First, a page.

I could understand it if you refused to get involved in bitcoin due to the excessive energy consumption devoted to mining.

However, I don't understand your interest in whether a speculator gained or lost money in bitcoin. Gamblers wanna gamble. Most of the gains or losses in bitcoin speculation are unrealized anyway.
__________________
"The process by which banks create money is so simple that the mind is repelled. Where something so important is involved, a deeper mystery seems only decent." - Galbraith, 1975
psionl0 is offline   Quote this post in a PM   Nominate this post for this month's language award Copy a direct link to this post Reply With Quote Back to Top
Old 21st June 2022, 10:32 PM   #2451
Dr. Keith
Not a doctor.
 
Dr. Keith's Avatar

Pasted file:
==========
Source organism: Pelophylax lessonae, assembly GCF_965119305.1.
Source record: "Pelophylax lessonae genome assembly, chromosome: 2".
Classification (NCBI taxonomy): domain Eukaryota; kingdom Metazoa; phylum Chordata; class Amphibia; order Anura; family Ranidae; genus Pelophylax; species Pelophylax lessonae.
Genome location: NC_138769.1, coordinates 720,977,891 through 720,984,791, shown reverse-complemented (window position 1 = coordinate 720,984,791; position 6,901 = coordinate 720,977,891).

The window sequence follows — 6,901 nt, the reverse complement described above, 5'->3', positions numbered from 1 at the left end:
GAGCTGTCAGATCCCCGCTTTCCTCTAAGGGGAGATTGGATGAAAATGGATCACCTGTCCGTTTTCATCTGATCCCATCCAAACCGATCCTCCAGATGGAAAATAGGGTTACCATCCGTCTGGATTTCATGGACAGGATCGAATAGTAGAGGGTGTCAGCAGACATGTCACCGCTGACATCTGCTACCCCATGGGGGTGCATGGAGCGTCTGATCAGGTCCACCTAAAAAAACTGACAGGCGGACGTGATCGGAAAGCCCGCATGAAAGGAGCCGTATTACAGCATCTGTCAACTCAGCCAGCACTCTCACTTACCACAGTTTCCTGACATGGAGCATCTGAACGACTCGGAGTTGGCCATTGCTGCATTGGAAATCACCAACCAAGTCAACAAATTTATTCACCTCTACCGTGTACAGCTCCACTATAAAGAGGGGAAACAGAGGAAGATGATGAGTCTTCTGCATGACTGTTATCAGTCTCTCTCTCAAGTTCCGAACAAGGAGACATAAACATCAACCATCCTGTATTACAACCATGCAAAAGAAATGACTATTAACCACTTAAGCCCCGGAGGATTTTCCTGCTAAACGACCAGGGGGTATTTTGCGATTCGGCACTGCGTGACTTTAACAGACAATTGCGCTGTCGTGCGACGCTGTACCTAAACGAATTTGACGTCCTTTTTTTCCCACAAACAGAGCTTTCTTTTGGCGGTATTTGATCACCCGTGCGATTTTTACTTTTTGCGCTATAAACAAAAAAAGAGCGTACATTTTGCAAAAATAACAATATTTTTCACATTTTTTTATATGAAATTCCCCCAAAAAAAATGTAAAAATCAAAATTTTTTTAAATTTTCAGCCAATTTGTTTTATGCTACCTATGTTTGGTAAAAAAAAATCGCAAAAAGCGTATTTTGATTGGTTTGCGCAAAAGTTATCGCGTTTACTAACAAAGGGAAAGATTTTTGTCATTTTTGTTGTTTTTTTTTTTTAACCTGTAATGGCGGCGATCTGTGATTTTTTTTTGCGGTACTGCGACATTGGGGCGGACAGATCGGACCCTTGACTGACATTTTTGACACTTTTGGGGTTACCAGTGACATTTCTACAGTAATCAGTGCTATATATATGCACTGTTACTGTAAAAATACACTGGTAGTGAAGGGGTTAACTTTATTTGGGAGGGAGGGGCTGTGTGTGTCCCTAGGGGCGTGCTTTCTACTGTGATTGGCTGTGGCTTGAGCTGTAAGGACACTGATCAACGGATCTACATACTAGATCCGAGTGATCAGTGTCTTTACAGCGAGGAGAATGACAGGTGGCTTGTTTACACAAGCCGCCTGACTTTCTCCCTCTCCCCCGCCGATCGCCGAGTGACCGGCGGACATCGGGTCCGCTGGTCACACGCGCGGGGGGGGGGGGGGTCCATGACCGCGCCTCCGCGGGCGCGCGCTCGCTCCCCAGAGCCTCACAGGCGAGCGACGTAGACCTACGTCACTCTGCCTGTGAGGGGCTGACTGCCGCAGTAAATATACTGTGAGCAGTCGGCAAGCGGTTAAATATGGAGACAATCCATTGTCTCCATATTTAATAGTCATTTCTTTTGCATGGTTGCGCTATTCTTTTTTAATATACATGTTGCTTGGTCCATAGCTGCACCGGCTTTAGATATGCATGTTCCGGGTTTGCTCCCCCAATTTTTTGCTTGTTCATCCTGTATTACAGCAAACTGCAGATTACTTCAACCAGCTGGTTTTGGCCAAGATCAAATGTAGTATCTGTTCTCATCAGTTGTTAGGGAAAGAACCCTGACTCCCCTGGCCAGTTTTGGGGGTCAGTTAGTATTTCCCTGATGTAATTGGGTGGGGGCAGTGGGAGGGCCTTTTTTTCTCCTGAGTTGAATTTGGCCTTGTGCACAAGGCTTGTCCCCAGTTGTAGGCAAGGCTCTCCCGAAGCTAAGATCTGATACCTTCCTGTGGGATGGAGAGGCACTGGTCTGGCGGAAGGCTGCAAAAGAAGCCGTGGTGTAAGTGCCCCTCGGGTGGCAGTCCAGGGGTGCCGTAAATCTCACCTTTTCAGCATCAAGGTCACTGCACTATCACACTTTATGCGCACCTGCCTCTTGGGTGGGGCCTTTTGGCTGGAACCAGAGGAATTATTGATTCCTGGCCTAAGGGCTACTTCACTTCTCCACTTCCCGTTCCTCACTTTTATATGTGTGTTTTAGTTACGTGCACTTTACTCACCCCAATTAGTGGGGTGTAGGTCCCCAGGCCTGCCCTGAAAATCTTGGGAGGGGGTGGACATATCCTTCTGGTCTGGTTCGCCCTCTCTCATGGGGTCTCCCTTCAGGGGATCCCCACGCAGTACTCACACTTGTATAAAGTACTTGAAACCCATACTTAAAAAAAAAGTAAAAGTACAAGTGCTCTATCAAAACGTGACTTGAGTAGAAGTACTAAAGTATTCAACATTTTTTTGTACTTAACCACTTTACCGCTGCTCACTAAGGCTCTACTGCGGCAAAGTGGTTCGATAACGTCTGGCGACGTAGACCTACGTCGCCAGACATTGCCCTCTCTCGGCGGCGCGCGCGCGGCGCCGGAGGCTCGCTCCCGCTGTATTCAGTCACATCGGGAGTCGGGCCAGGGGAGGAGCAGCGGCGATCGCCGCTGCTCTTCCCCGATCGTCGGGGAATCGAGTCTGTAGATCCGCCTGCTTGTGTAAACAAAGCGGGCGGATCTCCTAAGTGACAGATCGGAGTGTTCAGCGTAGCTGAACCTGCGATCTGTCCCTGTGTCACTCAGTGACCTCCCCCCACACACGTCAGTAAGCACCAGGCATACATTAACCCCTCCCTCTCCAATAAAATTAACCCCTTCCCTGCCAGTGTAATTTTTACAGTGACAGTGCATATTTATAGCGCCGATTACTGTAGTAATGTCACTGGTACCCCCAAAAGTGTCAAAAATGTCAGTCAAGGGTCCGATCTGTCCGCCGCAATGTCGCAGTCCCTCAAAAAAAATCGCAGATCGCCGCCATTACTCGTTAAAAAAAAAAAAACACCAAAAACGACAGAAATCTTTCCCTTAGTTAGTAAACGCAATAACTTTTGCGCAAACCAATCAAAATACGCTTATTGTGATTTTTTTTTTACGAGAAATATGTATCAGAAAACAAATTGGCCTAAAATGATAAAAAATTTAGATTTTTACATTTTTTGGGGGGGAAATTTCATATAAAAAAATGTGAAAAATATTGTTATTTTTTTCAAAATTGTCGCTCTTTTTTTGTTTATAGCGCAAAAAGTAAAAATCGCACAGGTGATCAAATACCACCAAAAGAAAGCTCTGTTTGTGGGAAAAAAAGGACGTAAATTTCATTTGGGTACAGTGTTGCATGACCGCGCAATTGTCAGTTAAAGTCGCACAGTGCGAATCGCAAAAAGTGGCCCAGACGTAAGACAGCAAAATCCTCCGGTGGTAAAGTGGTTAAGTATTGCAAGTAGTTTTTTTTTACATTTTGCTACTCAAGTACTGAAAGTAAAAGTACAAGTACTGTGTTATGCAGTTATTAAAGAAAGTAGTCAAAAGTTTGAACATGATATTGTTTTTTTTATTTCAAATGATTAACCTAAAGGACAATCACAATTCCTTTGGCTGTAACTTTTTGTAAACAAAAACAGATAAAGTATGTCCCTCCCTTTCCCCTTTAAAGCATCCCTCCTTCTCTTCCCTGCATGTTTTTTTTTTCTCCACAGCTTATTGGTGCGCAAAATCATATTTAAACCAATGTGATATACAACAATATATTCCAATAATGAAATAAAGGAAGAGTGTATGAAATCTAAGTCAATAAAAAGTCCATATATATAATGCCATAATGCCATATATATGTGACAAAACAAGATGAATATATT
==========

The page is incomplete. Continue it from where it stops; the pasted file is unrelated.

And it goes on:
Join Date: Jun 2009
Location: Texas
Posts: 25,073
There was no need to ban beanie babies or tulips, so I doubt crypto will be banned.
__________________
Suffering is not a punishment not a fruit of sin, it is a gift of God.
He allows us to share in His suffering and to make up for the sins of the world. -Mother Teresa

If I had a pet panda I would name it Snowflake.
Dr. Keith is offline   Quote this post in a PM   Nominate this post for this month's language award Copy a direct link to this post Reply With Quote Back to Top
Old 22nd June 2022, 02:26 AM   #2452
lomiller
Penultimate Amazing
 
lomiller's Avatar
 
Join Date: Jul 2007
Posts: 12,409
Originally Posted by psionl0 View Post
You realty want to advertise your attempts to create Strawman arguments?
__________________
"Anything's possible, but only a few things actually happen"
lomiller is offline   Quote this post in a PM   Nominate this post for this month's language award Copy a direct link to this post Reply With Quote Back to Top
Old 22nd June 2022, 02:36 AM   #2453
jeremyp
Graduate Poster
 
Join Date: Aug 2003
Location: ZZ9 Plural Z Alpha
Posts: 1,673
Originally Posted by psionl0 View Post